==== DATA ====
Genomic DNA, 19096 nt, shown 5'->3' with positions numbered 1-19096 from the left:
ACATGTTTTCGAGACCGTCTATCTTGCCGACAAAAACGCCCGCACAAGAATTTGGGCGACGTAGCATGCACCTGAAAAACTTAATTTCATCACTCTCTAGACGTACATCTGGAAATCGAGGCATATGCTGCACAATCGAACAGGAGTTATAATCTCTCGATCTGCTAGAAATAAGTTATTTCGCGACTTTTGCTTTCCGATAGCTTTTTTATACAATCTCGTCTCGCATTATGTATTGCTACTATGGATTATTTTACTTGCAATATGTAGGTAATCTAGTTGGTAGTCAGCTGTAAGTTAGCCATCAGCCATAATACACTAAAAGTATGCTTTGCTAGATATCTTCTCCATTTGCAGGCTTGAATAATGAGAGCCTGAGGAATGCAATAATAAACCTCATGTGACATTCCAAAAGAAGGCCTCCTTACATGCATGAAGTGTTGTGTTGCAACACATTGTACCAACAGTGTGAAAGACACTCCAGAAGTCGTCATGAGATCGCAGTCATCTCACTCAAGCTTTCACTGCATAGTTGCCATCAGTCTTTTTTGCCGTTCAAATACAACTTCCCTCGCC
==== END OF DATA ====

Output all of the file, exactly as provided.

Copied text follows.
Genomic DNA, 19096 nt, shown 5'->3' with positions numbered 1-19096 from the left:
ACATGTTTTCGAGACCGTCTATCTTGCCGACAAAAACGCCCGCACAAGAATTTGGGCGACGTAGCATGCACCTGAAAAACTTAATTTCATCACTCTCTAGACGTACATCTGGAAATCGAGGCATATGCTGCACAATCGAACAGGAGTTATAATCTCTCGATCTGCTAGAAATAAGTTATTTCGCGACTTTTGCTTTCCGATAGCTTTTTTATACAATCTCGTCTCGCATTATGTATTGCTACTATGGATTATTTTACTTGCAATATGTAGGTAATCTAGTTGGTAGTCAGCTGTAAGTTAGCCATCAGCCATAATACACTAAAAGTATGCTTTGCTAGATATCTTCTCCATTTGCAGGCTTGAATAATGAGAGCCTGAGGAATGCAATAATAAACCTCATGTGACATTCCAAAAGAAGGCCTCCTTACATGCATGAAGTGTTGTGTTGCAACACATTGTACCAACAGTGTGAAAGACACTCCAGAAGTCGTCATGAGATCGCAGTCATCTCACTCAAGCTTTCACTGCATAGTTGCCATCAGTCTTTTTTGCCGTTCAAATACAACTTCCCTCGCC